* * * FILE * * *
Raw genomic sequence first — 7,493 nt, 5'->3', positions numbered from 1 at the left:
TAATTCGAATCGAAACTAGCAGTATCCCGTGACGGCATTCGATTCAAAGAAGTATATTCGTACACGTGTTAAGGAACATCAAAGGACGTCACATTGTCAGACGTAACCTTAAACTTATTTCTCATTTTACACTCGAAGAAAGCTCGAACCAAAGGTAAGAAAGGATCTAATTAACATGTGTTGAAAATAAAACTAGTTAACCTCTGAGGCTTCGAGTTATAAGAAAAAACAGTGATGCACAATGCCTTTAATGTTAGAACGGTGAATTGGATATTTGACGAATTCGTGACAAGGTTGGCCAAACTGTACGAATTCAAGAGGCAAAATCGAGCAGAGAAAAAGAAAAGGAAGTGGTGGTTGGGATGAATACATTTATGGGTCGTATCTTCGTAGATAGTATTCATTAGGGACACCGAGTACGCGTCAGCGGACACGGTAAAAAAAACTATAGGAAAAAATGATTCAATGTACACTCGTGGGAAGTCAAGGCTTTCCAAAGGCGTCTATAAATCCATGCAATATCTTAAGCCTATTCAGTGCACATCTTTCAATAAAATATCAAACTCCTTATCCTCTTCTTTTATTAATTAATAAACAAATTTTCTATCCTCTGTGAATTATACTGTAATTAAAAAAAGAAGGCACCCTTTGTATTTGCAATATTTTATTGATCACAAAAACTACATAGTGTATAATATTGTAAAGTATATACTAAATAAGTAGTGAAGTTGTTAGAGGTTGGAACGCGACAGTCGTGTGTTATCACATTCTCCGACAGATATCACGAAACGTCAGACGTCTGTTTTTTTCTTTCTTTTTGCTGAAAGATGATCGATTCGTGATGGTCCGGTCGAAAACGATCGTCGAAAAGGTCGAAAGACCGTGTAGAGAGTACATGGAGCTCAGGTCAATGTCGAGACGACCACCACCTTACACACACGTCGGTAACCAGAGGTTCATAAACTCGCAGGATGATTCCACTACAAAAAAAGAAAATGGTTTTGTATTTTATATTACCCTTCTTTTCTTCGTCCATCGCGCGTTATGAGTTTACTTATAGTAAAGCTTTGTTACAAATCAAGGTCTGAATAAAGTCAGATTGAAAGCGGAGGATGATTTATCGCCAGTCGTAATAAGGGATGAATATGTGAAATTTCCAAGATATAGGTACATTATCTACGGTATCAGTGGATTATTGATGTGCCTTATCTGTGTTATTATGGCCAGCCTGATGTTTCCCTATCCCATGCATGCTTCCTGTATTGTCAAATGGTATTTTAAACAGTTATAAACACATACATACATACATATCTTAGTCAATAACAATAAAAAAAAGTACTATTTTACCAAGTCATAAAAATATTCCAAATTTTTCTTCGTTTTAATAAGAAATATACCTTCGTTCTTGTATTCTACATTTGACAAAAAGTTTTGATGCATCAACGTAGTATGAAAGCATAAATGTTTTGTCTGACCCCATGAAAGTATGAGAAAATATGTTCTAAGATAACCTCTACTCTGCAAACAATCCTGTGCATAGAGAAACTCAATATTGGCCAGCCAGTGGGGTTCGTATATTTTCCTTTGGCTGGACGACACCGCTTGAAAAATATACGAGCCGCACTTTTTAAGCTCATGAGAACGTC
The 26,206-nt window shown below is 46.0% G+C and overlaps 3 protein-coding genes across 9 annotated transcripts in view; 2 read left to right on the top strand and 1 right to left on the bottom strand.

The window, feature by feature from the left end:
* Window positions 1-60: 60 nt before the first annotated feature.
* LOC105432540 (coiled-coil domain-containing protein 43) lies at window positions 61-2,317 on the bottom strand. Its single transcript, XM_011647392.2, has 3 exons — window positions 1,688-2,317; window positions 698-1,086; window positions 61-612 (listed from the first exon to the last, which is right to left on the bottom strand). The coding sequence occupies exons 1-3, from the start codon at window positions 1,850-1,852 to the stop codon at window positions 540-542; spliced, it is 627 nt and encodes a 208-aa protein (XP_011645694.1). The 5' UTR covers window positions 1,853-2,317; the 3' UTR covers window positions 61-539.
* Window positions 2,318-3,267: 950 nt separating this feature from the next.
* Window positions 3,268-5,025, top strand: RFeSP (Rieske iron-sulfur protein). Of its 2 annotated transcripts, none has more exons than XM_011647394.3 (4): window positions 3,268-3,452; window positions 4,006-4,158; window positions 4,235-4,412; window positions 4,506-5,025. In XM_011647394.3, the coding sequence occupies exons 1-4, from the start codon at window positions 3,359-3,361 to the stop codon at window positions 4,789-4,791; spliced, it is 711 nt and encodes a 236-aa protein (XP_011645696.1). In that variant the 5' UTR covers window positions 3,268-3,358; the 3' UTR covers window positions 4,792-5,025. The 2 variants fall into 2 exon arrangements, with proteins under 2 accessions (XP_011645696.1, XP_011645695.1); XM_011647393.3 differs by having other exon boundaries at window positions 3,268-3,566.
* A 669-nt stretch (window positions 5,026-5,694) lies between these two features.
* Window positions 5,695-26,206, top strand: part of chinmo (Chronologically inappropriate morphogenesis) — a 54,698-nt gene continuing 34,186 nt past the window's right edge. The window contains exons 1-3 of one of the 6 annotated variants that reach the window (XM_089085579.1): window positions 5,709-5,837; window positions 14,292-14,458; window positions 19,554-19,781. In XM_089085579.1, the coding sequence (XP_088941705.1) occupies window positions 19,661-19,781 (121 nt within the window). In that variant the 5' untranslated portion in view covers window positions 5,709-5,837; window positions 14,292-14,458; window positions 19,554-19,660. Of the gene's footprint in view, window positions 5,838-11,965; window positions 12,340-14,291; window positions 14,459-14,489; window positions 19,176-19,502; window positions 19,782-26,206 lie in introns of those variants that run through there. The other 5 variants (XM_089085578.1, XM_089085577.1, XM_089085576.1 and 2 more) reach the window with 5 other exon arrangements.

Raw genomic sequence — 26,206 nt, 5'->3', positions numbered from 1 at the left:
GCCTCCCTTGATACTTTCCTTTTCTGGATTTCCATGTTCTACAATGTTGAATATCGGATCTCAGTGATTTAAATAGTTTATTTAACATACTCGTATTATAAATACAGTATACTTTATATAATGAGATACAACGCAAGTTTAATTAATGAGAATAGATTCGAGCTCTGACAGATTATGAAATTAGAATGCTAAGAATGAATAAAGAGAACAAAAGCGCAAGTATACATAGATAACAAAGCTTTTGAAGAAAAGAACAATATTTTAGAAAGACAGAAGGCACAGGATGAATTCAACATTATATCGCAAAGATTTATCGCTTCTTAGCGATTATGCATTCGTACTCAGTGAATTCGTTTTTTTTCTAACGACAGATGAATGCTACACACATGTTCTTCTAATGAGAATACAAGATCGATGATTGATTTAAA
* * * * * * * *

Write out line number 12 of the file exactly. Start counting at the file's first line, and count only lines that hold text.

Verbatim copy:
GCCTCCCTTGATACTTTCCTTTTCTGGATTTCCATGTTCTACAATGTTGAATATCGGATCTCAGTGATTTAAATAGTTTATTTAACATACTCGTATTATAAATACAGTATACTTTATATAATGAGATACAACGCAAGTTTAATTAATGAGAATAGATTCGAGCTCTGACAGATTATGAAATTAGAATGCTAAGAATGAATAAAGAGAACAAAAGCGCAAGTATACATAGATAACAAAGCTTTTGAAGAAAAGAACAATATTTTAGAAAGACAGAAGGCACAGGATGAATTCAACATTATATCGCAAAGATTTATCGCTTCTTAGCGATTATGCATTCGTACTCAGTGAATTCGTTTTTTTTCTAACGACAGATGAATGCTACACACATGTTCTTCTAATGAGAATACAAGATCGATGATTGATTTAAA